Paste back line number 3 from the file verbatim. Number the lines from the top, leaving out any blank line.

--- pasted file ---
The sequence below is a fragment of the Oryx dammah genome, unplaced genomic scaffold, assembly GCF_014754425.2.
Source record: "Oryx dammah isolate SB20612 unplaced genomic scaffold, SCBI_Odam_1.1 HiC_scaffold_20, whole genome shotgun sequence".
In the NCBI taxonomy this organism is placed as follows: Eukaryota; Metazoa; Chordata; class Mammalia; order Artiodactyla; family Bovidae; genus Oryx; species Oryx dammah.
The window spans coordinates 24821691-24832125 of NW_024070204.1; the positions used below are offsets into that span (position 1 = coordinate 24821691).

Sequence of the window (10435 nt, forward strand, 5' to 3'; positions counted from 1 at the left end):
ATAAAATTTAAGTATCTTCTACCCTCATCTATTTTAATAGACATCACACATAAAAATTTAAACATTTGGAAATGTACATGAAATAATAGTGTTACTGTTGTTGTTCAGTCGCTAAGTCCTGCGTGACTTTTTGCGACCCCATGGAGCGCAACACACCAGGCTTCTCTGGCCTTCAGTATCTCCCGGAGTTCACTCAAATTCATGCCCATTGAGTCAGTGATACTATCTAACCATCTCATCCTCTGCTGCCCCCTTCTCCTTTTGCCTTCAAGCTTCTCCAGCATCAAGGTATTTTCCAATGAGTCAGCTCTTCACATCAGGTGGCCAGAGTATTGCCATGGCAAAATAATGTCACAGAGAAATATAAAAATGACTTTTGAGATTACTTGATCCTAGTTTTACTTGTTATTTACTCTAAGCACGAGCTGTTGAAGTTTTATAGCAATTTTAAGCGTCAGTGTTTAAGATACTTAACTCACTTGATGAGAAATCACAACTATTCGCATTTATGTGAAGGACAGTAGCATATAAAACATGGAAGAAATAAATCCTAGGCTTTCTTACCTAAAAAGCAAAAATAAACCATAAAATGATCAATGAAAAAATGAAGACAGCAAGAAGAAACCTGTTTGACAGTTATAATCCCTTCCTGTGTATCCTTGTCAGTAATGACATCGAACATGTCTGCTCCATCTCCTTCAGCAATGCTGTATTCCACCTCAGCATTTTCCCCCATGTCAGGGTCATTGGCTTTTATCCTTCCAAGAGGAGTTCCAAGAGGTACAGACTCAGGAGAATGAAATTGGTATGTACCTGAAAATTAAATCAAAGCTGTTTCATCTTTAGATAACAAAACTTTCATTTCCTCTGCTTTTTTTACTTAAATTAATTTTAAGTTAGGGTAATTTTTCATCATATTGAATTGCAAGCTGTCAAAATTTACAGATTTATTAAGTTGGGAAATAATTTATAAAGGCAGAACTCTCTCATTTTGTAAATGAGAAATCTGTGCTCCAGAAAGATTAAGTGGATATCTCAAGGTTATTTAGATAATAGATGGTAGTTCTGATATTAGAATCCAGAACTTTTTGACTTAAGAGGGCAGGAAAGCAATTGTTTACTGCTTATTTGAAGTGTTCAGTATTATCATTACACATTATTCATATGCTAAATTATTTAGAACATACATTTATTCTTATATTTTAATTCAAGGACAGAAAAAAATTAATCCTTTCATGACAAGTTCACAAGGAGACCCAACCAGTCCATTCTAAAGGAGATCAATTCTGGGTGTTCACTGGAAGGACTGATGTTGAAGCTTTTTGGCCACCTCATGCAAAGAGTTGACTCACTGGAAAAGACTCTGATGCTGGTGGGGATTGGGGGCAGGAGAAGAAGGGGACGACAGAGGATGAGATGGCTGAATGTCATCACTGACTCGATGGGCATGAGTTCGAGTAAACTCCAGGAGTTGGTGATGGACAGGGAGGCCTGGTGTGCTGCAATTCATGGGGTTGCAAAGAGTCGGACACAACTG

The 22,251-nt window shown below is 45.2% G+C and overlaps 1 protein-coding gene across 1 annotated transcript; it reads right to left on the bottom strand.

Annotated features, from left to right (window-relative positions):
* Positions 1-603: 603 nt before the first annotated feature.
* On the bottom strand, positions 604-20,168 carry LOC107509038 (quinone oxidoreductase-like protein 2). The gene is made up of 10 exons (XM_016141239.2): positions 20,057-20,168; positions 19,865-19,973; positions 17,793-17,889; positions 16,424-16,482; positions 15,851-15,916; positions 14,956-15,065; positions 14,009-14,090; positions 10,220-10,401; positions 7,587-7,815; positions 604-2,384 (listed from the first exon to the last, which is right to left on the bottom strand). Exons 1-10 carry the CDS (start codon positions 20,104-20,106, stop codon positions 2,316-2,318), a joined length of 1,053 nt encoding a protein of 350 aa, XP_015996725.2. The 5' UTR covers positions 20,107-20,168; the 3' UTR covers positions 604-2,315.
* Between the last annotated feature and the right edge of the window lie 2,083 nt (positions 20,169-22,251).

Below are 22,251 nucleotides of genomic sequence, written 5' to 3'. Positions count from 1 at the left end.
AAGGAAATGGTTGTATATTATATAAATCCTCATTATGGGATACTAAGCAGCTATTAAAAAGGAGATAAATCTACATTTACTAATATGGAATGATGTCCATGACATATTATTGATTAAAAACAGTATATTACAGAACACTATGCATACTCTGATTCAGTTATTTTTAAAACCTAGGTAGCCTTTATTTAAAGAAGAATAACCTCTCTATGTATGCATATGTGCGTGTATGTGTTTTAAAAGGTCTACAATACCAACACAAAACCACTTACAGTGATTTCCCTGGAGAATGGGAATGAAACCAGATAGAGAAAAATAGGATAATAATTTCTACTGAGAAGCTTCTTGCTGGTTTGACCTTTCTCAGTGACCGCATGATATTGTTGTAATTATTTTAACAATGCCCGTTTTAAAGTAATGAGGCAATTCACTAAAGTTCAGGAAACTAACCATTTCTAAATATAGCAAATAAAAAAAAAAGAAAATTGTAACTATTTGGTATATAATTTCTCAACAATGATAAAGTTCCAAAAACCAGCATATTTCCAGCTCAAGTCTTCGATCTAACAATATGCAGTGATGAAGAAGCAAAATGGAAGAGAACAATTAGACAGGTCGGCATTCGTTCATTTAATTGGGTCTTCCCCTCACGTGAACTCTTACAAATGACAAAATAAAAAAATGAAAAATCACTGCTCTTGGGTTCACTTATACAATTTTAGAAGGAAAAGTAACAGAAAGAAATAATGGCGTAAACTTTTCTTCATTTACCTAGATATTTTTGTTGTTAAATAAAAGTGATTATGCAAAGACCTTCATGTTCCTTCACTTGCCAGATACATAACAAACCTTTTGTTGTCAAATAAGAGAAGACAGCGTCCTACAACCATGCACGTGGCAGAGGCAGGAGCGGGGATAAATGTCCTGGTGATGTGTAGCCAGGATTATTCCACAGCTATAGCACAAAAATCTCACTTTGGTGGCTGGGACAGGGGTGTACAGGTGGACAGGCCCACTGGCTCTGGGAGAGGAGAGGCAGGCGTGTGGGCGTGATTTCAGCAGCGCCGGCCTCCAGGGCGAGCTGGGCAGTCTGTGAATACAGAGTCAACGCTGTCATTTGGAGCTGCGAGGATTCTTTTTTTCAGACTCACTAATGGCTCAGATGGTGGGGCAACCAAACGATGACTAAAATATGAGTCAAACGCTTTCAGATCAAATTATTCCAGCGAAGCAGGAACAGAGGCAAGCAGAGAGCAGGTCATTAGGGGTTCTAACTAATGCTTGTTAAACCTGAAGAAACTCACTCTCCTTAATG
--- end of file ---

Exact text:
In the NCBI taxonomy this organism is placed as follows: Eukaryota; Metazoa; Chordata; class Mammalia; order Artiodactyla; family Bovidae; genus Oryx; species Oryx dammah.